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Need for someone to analyze code to find out why it gives me an exception

    Question

  • I have this large class in another C# application. I placed it in GitHub because of the size. It is a Microsoft Class that I copied about 10 years or so ago. Since then they removed the page that hosted it. The link is now broken.

    It is all about reading raw memory. It worked when I first used it but now I get an exception. The exception is thrown at line 239 and it says: "Arithmetic operation resulted in overflow." At the bottom of the class there is another class "sizeT" which I copied from the link I posted. The author claims that class and another one solve the size problem. I suspect that PInvokeWin32 class was created in lieu of old hardware/disks which had much less memory and now it is all in Terabytes. I have no idea if it is true.

    I will appreciate any help.

    Thanks, - Alex


    • Edited by MyCatAlex Saturday, January 12, 2019 12:23 AM
    Saturday, January 12, 2019 12:12 AM

Answers

  • This is just P/Invoke code into Win32 which supports stuff far larger than TB. The code itself also supports well over TB because a ulong is 64-bits.

    The error you're getting indicates that you've tried to add a numeric value to an integral value and it exceeded the maximum size of the type. Line 239 (in GitHub) isn't in the middle of any arithmetic operations so it doesn't line up with the error you're getting. Personally it looks like you're throwing an exception trying to handle the underlying exception. You need to step through this code to identify the actual line of code.

    All this code looks really old and so I wonder if you've bothered to see if there are newer .NET libraries to handle this logic. I don't really understand what it is trying to do. You mention reading raw memory but it looks like it is reading file systems, not memory. What I wonder is if your code is making assumptions about file system layout that isn't valid anymore. Over the years NTFS has been modified to make adjustments for larger disks and newer features. If you're trying to do raw reads of the disk I suspect you're now reading the disk wrong. That's just a guess though.


    Michael Taylor http://www.michaeltaylorp3.net

    • Marked as answer by MyCatAlex Sunday, February 3, 2019 9:08 PM
    Monday, January 14, 2019 3:28 PM
    Moderator

All replies

  • You should post the source for SizeT so those who want to assist have a clue what this method does, otherwise it's a guessing game.

    Please remember to mark the replies as answers if they help and unmark them if they provide no help, this will help others who are looking for solutions to the same or similar problem. Contact via my Twitter (Karen Payne) or Facebook (Karen Payne) via my MSDN profile but will not answer coding question on either.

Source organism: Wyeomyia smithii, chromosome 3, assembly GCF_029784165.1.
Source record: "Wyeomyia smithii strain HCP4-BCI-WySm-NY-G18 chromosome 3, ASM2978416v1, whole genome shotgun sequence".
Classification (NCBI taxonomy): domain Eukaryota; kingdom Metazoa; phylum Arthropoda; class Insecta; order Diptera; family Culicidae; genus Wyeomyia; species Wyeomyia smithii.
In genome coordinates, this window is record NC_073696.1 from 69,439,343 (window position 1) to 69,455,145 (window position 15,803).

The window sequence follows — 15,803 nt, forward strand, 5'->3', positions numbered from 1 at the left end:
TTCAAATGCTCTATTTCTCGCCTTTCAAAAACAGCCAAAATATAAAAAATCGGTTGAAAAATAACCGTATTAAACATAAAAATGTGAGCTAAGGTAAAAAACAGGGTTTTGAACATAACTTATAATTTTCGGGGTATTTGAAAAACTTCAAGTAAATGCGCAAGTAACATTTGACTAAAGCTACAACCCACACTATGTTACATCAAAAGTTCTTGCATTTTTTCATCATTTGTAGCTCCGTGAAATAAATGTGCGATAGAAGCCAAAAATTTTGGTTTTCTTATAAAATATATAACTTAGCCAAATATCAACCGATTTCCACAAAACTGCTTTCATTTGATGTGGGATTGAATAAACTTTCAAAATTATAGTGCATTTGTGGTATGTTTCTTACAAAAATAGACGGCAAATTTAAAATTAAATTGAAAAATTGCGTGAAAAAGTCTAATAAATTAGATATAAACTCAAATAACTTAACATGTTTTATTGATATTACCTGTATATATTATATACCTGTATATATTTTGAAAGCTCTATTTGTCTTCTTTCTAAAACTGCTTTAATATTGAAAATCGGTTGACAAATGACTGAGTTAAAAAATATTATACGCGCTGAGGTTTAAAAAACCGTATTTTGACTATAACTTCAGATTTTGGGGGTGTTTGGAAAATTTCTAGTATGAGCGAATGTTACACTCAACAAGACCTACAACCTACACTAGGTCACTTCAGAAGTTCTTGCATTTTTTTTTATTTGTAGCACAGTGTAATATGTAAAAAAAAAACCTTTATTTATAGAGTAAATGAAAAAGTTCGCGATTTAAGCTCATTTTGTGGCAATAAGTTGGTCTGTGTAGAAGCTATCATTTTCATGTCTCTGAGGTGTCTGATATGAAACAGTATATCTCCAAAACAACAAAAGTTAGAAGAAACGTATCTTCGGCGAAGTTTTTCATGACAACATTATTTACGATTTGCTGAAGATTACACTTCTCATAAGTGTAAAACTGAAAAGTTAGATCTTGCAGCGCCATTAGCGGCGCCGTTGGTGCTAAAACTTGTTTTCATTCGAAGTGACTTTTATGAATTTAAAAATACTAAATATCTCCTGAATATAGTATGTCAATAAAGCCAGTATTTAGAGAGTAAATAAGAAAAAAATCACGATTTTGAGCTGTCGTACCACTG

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    Saturday, January 12, 2019 1:45 AM
    Moderator
  • There is a link there. That is the source. If not enough, here it is again: The code itself is there as well.

    • Edited by MyCatAlex Saturday, January 12, 2019 3:47 AM
    Saturday, January 12, 2019 3:46 AM
  • Hi,

    Please refer to the following documents to debug your project:

    First look at the Visual Studio Debugger

    Quickstart: Debug with C# or Visual Basic using the Visual Studio debugger

    How to trace and debug in Visual C#

    Regards,

    Stanly


    MSDN Community Support
    Please remember to click "Mark as Answer" the responses that resolved your issue, and to click "Unmark as Answer" if not. This can be beneficial to other community members reading this thread. If you have any compliments or complaints to MSDN Support, feel free to contact MSDNFSF@microsoft.com.

    Monday, January 14, 2019 9:18 AM
  • This is just P/Invoke code into Win32 which supports stuff far larger than TB. The code itself also supports well over TB because a ulong is 64-bits.

    The error you're getting indicates that you've tried to add a numeric value to an integral value and it exceeded the maximum size of the type. Line 239 (in GitHub) isn't in the middle of any arithmetic operations so it doesn't line up with the error you're getting. Personally it looks like you're throwing an exception trying to handle the underlying exception. You need to step through this code to identify the actual line of code.

    All this code looks really old and so I wonder if you've bothered to see if there are newer .NET libraries to handle this logic. I don't really understand what it is trying to do. You mention reading raw memory but it looks like it is reading file systems, not memory. What I wonder is if your code is making assumptions about file system layout that isn't valid anymore. Over the years NTFS has been modified to make adjustments for larger disks and newer features. If you're trying to do raw reads of the disk I suspect you're now reading the disk wrong. That's just a guess though.


    Michael Taylor http://www.michaeltaylorp3.net

    • Marked as answer by MyCatAlex Sunday, February 3, 2019 9:08 PM
    Monday, January 14, 2019 3:28 PM
    Moderator